I want to propose a new competition for therapists: awards for the worst experiences doing couples therapy. My own entry would be in the category of a worst experience as a new couples therapist in the first session. It was 26 years ago, but as they say, it feels like yesterday. As a graduate student, I’d done individual counseling before, and had worked with parents and kids, but had never worked with a couple. Thirty minutes into the first session, when I was lost in the midst of a meandering series of questions, the husband leaned forward and said, “I don’t think you know what you are doing.” Alas, he was right. Naked came the new couples therapist.
Since then, as we say in Lake Wobegon, I like to think I’ve become an above-average couples therapist, but that might not be much of a distinction. A dirty little secret in the therapy field is that couples therapy may be the hardest form of therapy, and most therapists aren’t good at it. Of course, this wouldn’t be a public health problem if most therapists stayed away from couples work, but they don’t. Surveys indicate that about 80 percent of therapists in private practice do couples therapy. Where they got their training is a mystery, because most therapists practicing today never took a course in couples therapy and never did their internships under supervision from someone who’d mastered the art. From a consumer’s point of view, going in for couples therapy is like having your broken leg set by a doctor who skipped orthopedics in medical school.
What’s my evidence for these assertions? Most therapists today trained as psychologists, social workers, professional counselors, or psychiatrists. None of these professions requires a course in marital therapy. At best, some programs offer an elective in “family therapy,” which usually focuses on parent-child work. Only the professional specialty of marriage and family therapy, which constitutes about 12 percent of psychotherapy practitioners in the United States, requires coursework in couples therapy, but even there you can get a license after working only with parents and kids. After coursework, few internship settings in any field give systematic training in couples therapy, which isn’t ordinarily a reimbursable service.
The result is that most therapists learn couples therapy after they get licensed–through workshops and by trial and error. Most specialize in individual therapy, and work with couples on the side. Most have never had anyone observe or critique their couples work. So it’s not surprising that the only form of therapy that received low ratings in a famous national survey of therapy clients, published in 1996 by Consumer Reports, was couples therapy. The state of the art in couples therapy isn’t very artful.
Why is couples therapy a uniquely difficult form of practice? For starters, there’s an ever-present risk of winning one spouse’s allegiance at the expense of the other spouse’s. All your wonderful joining skills from individual therapy can backfire within seconds with a couple. A brilliant therapeutic observation can blow up in your face when one spouse thinks you’re genius and the other thinks you’re clueless–or worse, allied with the enemy. After all, one spouse who agrees with you too vociferously can dramatically undercut your effectiveness.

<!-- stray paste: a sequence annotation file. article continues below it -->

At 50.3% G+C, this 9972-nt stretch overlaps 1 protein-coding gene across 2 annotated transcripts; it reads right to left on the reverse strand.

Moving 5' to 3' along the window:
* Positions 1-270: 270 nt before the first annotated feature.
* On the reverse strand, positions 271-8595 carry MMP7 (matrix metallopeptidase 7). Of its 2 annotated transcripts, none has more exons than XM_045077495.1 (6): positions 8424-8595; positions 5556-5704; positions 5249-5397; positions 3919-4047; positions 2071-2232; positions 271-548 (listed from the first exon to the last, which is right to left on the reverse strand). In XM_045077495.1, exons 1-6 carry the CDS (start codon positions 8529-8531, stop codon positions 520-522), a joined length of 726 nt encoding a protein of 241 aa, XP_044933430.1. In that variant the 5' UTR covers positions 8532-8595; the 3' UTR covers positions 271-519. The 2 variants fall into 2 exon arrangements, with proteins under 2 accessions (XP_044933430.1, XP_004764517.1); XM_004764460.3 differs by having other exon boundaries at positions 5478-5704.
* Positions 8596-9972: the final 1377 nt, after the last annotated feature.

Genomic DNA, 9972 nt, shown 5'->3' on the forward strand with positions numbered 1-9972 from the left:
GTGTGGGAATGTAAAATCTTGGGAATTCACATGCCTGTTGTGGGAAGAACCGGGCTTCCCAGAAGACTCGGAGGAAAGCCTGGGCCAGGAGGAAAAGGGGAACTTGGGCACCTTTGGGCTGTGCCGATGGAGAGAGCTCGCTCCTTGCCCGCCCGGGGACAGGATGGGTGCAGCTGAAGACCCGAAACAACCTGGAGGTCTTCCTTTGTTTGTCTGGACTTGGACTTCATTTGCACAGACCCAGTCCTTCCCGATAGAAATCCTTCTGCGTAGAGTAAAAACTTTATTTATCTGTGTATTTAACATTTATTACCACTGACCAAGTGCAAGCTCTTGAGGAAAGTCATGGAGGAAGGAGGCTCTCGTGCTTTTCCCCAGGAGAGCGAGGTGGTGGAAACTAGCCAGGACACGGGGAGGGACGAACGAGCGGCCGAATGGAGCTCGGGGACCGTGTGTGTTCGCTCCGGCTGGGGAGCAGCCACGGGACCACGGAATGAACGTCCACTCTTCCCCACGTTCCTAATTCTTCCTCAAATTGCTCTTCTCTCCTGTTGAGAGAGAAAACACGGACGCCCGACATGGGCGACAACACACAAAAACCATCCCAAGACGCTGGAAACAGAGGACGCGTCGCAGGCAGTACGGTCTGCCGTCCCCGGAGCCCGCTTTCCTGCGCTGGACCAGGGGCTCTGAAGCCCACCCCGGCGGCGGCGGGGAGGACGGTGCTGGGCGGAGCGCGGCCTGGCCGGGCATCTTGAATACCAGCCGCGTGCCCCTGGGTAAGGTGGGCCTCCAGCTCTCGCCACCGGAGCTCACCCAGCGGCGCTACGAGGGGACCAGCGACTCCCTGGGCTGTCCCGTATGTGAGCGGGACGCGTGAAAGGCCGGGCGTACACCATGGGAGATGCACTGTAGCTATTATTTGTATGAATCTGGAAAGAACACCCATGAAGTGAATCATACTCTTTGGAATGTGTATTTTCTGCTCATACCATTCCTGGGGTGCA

Couples sessions can be scenes of rapid escalation uncommon in individual therapy, and even in family therapy. Lose control over the process for 15 seconds and you can have spouses screaming at each other and wondering why they’re paying you to watch them mix it up. In individual therapy, you can always say, “Tell me more about that,” and take a few minutes to figure out what to do next. In couples therapy, the emotional intensity of the couple’s dynamics doesn’t give you this luxury.
Even more unnerving is the fact that couples therapy often begins with the threat that the couple will split up. Often, one spouse is coming just to drop off his or her partner at a therapist’s doorstep before exiting. Others are so demoralized that they need an intense infusion of hope before agreeing to a second session. Therapists who prefer to take their time doing their favorite lengthy assessment instead of intervening immediately may lose couples who arrive in crisis and need a rapid response to stop the bleeding. A laid-back or timid therapist can doom a marriage that requires quick CPR. If couples therapy were a sport, it would resemble wrestling, not baseball–because it can be over in a flash if you don’t have your wits about you.
As in any sport or art form, there are beginners’ mistakes and advanced practitioners’ mistakes. Inexperienced and untrained couples therapists don’t manage sessions well. They struggle with the techniques of couples therapy, and clients often sense that these therapists aren’t skillful. More advanced therapists can manage sessions well with challenging couples, but they make subtler mistakes, of which neither they nor their clients may be aware. I’ll start with beginners’ mistakes and then describe how couples therapy can go south, even in the hands of experienced therapists.
Mistake No. 1–Lack of Structure: The most common mistake made by inexperienced couples therapists is providing too little structure for the sessions. These therapists let spouses interrupt each other and talk over each other. They watch and observe as spouses speak for each other and read each other’s minds, making attacks and counterattacks. Sessions generate a lot of energetic conversation, but little learning or change. The partners simply reproduce their familiar patterns in the office. The therapist may end the session with something blandly reassuring like, “Well, we’ve gotten a number of the issues on the table,” but the couple leaves demoralized.